Former Portland attorney sentenced to more than eight years in federal prison for embezzling client funds


Date: January 9, 2023


A former Portland attorney was sentenced to federal prison today for defrauding more than one hundred clients out of millions of dollars in insurance proceeds and using the stolen money to bankroll a lavish lifestyle.

Lori E. Deveny was sentenced to 101 months in federal prison and three years' supervised release. Deveny was also ordered to pay more than $4.5 million in restitution to her victims.

"It's hard to overstate the extraordinary impact Ms. Deveny's crimes had on the many innocent and vulnerable victims who trusted her. As a former attorney, she had a special responsibility to her clients and to the public, but she repeatedly abused this trust and prioritized her own needs. This is a just sentence for serious crimes," said Ethan Knight, Chief of the Economic Crimes Unit for the U.S. Attorney's Office.

"The cruelest thing of all is knowingly providing false hope. Having already suffered losses, Ms. Deveny's clients deserved an attorney who represented their best interests. What they got instead was someone who inflicted more loss," said Special Agent in Charge Bret Kressin, IRS Criminal Investigation (IRS-CI), Seattle Field Office. "Today, Ms. Deveny is receiving what she never provided her clients: a picture of reality that those who choose to defraud will face the consequences of their actions."

"While serving as an attorney, Ms. Deveny brazenly stole money that should have gone to pay for health care for her clients for serious injuries and ailments. Instead, that money funded things like big game hunting trips to Africa and home remodeling. She took advantage of people who were physically and emotionally hurting by forging insurance checks, stealing the funds and lying to her clients about the payouts," said Kieran L. Ramsey, Special Agent in Charge of the FBI Portland Field Office. "These actions not only got her disbarred but are now putting her behind bars. The FBI applauds our partners at IRS-CI and the U.S. Attorney's Office, as we continue to bring to justice those who commit this kind of unconscionable financial fraud that harms the people in our shared community."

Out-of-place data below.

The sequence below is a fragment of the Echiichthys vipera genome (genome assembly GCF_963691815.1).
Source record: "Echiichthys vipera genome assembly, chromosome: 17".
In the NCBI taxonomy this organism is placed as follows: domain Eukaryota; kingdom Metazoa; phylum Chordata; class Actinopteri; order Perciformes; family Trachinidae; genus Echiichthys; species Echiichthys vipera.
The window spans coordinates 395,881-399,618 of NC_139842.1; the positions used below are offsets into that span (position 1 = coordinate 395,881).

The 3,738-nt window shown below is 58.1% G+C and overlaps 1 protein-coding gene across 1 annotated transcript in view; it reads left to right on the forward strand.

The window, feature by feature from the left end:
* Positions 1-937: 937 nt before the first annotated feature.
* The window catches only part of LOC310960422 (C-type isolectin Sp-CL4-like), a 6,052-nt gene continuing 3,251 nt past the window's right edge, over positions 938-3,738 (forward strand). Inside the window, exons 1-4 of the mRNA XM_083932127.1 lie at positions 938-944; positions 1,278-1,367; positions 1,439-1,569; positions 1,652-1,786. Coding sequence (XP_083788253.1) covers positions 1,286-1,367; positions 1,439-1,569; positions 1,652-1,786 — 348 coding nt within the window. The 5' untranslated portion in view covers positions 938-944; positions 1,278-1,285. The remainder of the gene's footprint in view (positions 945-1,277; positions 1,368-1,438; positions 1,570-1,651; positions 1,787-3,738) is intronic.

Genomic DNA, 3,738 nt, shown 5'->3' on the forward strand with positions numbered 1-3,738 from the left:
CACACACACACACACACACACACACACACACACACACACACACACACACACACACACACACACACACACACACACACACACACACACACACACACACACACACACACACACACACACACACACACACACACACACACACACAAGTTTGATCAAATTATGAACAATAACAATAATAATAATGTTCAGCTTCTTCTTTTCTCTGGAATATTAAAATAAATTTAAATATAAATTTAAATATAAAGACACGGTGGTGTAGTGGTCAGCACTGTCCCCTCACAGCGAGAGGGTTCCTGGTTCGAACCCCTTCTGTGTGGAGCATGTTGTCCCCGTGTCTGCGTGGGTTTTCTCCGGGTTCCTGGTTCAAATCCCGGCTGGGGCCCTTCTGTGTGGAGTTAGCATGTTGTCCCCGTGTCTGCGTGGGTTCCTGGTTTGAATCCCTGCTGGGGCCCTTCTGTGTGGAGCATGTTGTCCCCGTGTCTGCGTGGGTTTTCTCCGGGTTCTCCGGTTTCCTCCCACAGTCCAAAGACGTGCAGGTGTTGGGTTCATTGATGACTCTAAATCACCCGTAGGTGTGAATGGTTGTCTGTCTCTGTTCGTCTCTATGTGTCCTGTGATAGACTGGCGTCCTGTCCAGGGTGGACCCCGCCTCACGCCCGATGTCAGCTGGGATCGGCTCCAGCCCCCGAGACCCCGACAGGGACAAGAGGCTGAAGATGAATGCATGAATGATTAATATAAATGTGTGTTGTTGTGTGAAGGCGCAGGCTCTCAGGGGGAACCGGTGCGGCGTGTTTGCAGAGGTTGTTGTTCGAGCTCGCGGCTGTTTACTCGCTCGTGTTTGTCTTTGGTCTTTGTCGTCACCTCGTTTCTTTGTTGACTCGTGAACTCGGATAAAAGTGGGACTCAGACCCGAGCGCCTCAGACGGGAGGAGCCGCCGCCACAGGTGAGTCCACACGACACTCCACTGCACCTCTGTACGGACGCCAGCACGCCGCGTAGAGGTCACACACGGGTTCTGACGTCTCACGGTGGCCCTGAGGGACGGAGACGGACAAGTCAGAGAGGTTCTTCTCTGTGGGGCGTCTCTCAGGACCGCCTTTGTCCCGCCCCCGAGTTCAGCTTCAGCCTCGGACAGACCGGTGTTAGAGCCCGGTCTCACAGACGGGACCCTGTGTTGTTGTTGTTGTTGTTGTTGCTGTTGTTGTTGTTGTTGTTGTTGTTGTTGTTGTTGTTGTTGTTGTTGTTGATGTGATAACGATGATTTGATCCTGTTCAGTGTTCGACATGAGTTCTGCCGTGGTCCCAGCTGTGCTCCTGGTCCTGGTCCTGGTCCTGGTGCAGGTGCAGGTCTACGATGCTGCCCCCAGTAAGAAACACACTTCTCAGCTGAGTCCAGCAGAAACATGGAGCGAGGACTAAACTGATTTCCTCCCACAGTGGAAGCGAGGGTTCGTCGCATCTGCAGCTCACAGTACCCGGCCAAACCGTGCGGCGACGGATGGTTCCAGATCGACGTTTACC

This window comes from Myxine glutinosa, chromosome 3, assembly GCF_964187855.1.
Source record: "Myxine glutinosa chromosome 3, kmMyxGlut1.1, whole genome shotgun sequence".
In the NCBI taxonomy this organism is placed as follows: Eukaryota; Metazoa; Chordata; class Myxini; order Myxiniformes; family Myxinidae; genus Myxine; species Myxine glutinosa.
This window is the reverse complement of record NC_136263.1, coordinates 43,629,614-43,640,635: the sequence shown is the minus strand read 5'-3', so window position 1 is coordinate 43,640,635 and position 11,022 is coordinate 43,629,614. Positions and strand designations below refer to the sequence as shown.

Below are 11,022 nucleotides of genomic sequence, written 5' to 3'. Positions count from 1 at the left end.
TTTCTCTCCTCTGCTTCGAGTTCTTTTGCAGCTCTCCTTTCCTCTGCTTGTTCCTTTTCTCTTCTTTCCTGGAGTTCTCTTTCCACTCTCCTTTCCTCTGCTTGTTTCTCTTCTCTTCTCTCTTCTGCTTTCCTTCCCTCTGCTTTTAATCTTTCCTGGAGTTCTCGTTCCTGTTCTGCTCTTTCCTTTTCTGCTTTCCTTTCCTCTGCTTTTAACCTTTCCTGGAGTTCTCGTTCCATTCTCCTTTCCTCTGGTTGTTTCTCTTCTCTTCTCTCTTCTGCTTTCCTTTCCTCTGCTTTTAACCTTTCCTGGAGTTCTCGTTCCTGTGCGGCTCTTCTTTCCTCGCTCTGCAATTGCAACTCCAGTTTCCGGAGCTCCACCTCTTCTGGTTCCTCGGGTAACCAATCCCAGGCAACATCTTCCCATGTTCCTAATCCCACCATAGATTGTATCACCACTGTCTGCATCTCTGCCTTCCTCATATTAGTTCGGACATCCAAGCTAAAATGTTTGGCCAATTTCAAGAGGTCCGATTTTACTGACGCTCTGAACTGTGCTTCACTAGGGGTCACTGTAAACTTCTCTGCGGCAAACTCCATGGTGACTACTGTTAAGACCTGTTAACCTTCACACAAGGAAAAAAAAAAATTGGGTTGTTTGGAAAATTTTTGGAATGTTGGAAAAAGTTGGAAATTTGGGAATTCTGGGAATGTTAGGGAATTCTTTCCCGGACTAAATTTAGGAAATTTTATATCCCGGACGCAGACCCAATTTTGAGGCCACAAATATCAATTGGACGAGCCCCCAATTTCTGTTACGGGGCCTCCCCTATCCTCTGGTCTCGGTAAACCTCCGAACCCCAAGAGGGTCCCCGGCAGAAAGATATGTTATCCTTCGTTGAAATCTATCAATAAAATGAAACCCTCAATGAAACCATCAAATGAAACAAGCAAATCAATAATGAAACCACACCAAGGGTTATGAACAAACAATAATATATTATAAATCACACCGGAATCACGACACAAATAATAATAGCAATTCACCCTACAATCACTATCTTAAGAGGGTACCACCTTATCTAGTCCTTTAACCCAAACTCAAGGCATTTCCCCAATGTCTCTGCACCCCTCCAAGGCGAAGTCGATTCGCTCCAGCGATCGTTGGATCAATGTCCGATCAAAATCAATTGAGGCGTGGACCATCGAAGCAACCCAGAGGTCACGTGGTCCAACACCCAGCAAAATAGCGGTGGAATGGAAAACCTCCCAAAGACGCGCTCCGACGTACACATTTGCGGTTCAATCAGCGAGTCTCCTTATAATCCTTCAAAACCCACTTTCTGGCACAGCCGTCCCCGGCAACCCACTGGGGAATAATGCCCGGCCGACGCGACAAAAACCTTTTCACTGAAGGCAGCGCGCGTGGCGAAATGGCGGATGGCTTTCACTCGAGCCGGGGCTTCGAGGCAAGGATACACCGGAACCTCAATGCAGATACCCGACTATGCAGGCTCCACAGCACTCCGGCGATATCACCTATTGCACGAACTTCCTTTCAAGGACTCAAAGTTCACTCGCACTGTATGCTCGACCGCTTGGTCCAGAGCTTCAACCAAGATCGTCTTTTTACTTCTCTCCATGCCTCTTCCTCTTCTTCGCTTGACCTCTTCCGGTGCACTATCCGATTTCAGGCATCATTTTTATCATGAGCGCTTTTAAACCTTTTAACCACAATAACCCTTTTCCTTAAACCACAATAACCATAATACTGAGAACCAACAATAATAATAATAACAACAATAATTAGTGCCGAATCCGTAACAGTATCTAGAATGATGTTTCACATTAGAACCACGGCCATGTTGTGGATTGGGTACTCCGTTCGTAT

According to court documents, between April 2011 and May 2019, Deveny used manipulation and deceit to systematically defraud at least 135 clients out of more than $3.8 million in insurance proceeds she held in trust on their behalf. To accomplish her scheme, Deveny stole her clients' identities, forged insurance checks made payable to them, deposited client funds into her personal bank accounts, and continually lulled clients into a false sense of hope that they would receive compensation for their injuries. Many of Deveny's victims were particularly vulnerable to her criminal behavior after sustaining serious brain and bodily injuries and never received the insurance payouts they were owed.

The Oregon State Bar Client Security Fund (CSF), Wells Fargo Bank, and the IRS also suffered losses as a result of Deveny's scheme. The CSF made partial restitution payments to some of Deveny's clients, resulting in a loss of more than $1.2 million. This is one of the largest losses in the Oregon State Bar's history and resulted in the organization raising dues for all members for two years to cover the cost of the payments. Wells Fargo Bank lost more than $52,000 because Deveny stole and forged a check and the IRS sustained a tax loss of more than $621,000 when Deveny failed to report the money she stole from her clients on her personal income tax returns.

All told, Deveny's crimes resulted in total losses to all victims of more than $4.5 million.

Deveny used the proceeds of her scheme to pay more than $150,000 on foreign and domestic airline tickets, more than $173,000 on African safari and big game hunting trips, $35,000 on taxidermy expenses, $125,000 on home renovations, $195,000 in mortgage payments, more than $220,000 in cigars and related expenses, $58,000 on pet boarding and veterinary costs, $41,000 on recreational vehicle expenses, $50,000 for a Cadillac luxury vehicle, and $60,000 on stays at a luxury nudist resort in Palm Springs, California.

On May 7, 2019, a federal grand jury in Portland returned a 24-count indictment charging Deveny with mail, bank, and wire fraud; aggravated identity theft; money laundering; and filing a false tax return.

On June 27, 2022, she pleaded guilty to one count each of mail, wire, and bank fraud; money laundering; and filing a false tax return; and two counts of aggravated identity theft.

This case was investigated by IRS-CI and the FBI with assistance from the Portland Police Bureau. It was prosecuted by Claire M. Fay, Assistant U.S. Attorney for the District of Oregon.